JAKARTA (Reuters) - U.S. President Barack Obama’s twice-postponed visit to Indonesia looked on track on Monday after flights to the capital returned to normal following a weekend of disruptions caused by a deadly volcano.
Mount Merapi in central Java began spewing lava, superheated gas and deadly clouds of ash two weeks ago, and has so far killed over 130 people and forced the evacuation of nearly 300,000.
Dozens of flights to and from the capital Jakarta, around 600 km (375 miles) from the volcano, were cancelled over the weekend after the volcano belched fresh clouds of volcanic ash 6,000 metres (19,000 ft) into the atmosphere.
Indonesian authorities saying conditions were safe, but international airlines scrapped scores of flights.
By Monday afternoon normal service had mostly resumed, though Filipino budget airline Cebu Air Inc said it had cancelled its 9.30 p.m. (1330 GMT) flight to Jakarta.
“All have returned to normal,” said Andang Santoso, a spokesman for the operator of Jakarta’s Sukarno-Hatta airport. “They trust us that there is no impact of Merapi here, so they can fly here.”
Authorities did, however, order the closure of the airport at Yogyakarta, the historic cultural city closest to the volcano.
“Since the weather is impossible ... we decided to close Yogyakarta for both commercial and civil aircrafts,” said Harjoso Tjandra, operational and technical director at the airport.
On Sunday, U.S. officials said they were closely monitoring the situation ahead of Obama’s scheduled Tuesday arrival.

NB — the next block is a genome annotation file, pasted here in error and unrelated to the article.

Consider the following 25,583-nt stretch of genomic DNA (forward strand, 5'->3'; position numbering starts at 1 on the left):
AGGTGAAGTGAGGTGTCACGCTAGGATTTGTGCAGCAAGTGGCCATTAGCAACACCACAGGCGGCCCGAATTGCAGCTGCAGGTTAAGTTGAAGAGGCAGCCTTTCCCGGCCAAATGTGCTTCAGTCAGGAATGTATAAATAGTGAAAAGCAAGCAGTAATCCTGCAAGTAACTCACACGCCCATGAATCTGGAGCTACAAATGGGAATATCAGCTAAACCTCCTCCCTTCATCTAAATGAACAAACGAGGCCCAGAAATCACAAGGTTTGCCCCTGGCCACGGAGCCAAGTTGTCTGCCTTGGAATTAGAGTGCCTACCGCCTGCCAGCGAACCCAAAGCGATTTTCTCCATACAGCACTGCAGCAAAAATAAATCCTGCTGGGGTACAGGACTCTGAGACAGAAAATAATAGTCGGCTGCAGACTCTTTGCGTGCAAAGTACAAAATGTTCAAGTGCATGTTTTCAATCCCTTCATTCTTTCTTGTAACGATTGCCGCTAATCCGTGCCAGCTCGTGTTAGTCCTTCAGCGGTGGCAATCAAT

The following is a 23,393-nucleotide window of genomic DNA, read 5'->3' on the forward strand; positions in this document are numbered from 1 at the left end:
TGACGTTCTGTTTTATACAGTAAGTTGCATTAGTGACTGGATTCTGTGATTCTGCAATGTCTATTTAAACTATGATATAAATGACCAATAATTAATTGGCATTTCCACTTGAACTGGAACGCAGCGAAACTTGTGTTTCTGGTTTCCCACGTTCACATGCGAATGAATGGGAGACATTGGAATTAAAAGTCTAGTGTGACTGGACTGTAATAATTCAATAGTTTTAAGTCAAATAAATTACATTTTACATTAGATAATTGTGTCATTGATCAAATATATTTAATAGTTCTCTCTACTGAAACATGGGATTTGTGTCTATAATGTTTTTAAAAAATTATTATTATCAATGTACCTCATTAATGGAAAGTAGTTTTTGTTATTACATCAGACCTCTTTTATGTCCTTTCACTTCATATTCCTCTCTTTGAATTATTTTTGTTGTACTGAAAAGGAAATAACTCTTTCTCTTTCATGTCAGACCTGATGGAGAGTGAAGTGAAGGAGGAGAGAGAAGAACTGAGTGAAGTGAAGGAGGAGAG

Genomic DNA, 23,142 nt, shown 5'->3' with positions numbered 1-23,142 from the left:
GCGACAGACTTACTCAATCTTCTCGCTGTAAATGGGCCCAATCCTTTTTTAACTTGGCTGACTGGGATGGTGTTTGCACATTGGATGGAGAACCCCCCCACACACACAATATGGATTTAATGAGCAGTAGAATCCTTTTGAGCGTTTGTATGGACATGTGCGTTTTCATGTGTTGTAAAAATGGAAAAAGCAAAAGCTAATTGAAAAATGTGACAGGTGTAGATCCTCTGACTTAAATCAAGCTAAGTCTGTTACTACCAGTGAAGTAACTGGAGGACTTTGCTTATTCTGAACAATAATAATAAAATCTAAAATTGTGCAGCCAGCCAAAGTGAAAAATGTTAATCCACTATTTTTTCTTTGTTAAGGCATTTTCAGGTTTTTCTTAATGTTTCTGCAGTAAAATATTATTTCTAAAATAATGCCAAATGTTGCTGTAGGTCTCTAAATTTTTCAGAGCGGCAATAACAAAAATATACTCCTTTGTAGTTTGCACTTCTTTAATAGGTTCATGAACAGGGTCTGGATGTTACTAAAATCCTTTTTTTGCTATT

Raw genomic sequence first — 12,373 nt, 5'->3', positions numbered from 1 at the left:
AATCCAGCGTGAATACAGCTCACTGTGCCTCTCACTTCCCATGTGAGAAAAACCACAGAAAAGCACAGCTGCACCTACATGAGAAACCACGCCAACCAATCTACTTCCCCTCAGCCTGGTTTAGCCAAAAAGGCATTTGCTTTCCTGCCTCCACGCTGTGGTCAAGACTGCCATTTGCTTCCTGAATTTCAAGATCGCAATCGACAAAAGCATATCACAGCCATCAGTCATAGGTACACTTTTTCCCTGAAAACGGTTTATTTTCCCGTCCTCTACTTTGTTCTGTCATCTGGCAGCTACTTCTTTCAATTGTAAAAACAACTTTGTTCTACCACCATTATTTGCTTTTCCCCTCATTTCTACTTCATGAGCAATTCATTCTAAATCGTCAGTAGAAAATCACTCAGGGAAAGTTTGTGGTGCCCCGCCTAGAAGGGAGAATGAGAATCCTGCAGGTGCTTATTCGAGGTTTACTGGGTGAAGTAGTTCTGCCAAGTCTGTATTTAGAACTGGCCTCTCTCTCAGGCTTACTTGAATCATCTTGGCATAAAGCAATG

Obama has twice postponed visits to Indonesia — where he lived for several years as a child with his mother — the first time in March as he struggled to push through a healthcare reform bill in the U.S. and the second in June after the BP oil spill in the Gulf of Mexico.
A British Airways flight came close to crashing nearly three decades ago after its engines sucked in ash from another Indonesian volcano, Mount Galunggung, about 180 km southeast of Jakarta.
Indonesia’s disaster agency said clouds of hot toxic gases continued to roll down the slopes of Merapi on Monday, hampering efforts to create a 20 km (12 miles) exclusion zone around the summit.
The country is also struggling with the aftermath of a tsunami in the remote Mentawai islands off Sumatra last week that killed at least 445 people.
Metro TV footage showed an aerial view of Borobudur, site of one of the world’s largest Buddhist temples and a UNESCO heritage site about 50 km northwest of the volcano coated with ash.
Additional reporting by Olivia Rundonuwo and Manny Mogato; Writing by David Fox; Editing by Daniel Magnowski